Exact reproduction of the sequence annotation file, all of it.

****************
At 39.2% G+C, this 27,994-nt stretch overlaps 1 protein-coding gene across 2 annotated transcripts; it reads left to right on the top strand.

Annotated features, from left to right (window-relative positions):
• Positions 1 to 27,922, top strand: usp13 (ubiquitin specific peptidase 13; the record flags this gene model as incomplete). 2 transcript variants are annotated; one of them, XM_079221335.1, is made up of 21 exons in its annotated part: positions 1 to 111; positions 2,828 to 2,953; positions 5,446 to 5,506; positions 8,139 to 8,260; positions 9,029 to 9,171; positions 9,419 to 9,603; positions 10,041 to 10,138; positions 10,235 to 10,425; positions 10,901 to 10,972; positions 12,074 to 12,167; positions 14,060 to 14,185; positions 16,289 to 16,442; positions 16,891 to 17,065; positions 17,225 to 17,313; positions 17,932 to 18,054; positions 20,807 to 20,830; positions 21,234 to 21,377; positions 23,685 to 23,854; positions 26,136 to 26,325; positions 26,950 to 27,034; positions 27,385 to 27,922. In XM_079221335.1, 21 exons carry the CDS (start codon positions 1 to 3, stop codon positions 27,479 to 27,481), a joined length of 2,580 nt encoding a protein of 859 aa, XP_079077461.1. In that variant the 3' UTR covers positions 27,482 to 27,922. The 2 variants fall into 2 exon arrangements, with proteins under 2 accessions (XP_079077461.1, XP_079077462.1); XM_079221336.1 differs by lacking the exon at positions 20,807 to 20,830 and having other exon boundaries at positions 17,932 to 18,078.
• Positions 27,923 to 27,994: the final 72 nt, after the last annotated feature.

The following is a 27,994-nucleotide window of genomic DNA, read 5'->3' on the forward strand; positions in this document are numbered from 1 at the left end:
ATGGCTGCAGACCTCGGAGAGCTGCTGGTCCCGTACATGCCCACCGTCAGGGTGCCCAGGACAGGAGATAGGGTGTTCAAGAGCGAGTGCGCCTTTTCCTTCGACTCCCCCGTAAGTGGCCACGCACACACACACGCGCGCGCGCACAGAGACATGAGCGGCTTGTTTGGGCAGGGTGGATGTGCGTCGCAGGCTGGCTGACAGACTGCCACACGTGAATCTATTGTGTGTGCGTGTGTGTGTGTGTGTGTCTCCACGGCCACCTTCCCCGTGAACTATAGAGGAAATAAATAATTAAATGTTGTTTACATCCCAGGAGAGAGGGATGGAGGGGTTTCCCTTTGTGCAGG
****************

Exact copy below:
At 39.2% G+C, this 27,994-nt stretch overlaps 1 protein-coding gene across 2 annotated transcripts; it reads left to right on the top strand.

Annotated features, from left to right (window-relative positions):
• Positions 1 to 27,922, top strand: usp13 (ubiquitin specific peptidase 13; the record flags this gene model as incomplete). 2 transcript variants are annotated; one of them, XM_079221335.1, is made up of 21 exons in its annotated part: positions 1 to 111; positions 2,828 to 2,953; positions 5,446 to 5,506; positions 8,139 to 8,260; positions 9,029 to 9,171; positions 9,419 to 9,603; positions 10,041 to 10,138; positions 10,235 to 10,425; positions 10,901 to 10,972; positions 12,074 to 12,167; positions 14,060 to 14,185; positions 16,289 to 16,442; positions 16,891 to 17,065; positions 17,225 to 17,313; positions 17,932 to 18,054; positions 20,807 to 20,830; positions 21,234 to 21,377; positions 23,685 to 23,854; positions 26,136 to 26,325; positions 26,950 to 27,034; positions 27,385 to 27,922. In XM_079221335.1, 21 exons carry the CDS (start codon positions 1 to 3, stop codon positions 27,479 to 27,481), a joined length of 2,580 nt encoding a protein of 859 aa, XP_079077461.1. In that variant the 3' UTR covers positions 27,482 to 27,922. The 2 variants fall into 2 exon arrangements, with proteins under 2 accessions (XP_079077461.1, XP_079077462.1); XM_079221336.1 differs by lacking the exon at positions 20,807 to 20,830 and having other exon boundaries at positions 17,932 to 18,078.
• Positions 27,923 to 27,994: the final 72 nt, after the last annotated feature.

The following is a 27,994-nucleotide window of genomic DNA, read 5'->3' on the forward strand; positions in this document are numbered from 1 at the left end:
ATGGCTGCAGACCTCGGAGAGCTGCTGGTCCCGTACATGCCCACCGTCAGGGTGCCCAGGACAGGAGATAGGGTGTTCAAGAGCGAGTGCGCCTTTTCCTTCGACTCCCCCGTAAGTGGCCACGCACACACACACGCGCGCGCGCACAGAGACATGAGCGGCTTGTTTGGGCAGGGTGGATGTGCGTCGCAGGCTGGCTGACAGACTGCCACACGTGAATCTATTGTGTGTGCGTGTGTGTGTGTGTGTGTCTCCACGGCCACCTTCCCCGTGAACTATAGAGGAAATAAATAATTAAATGTTGTTTACATCCCAGGAGAGAGGGATGGAGGGGTTTCCCTTTGTGCAGG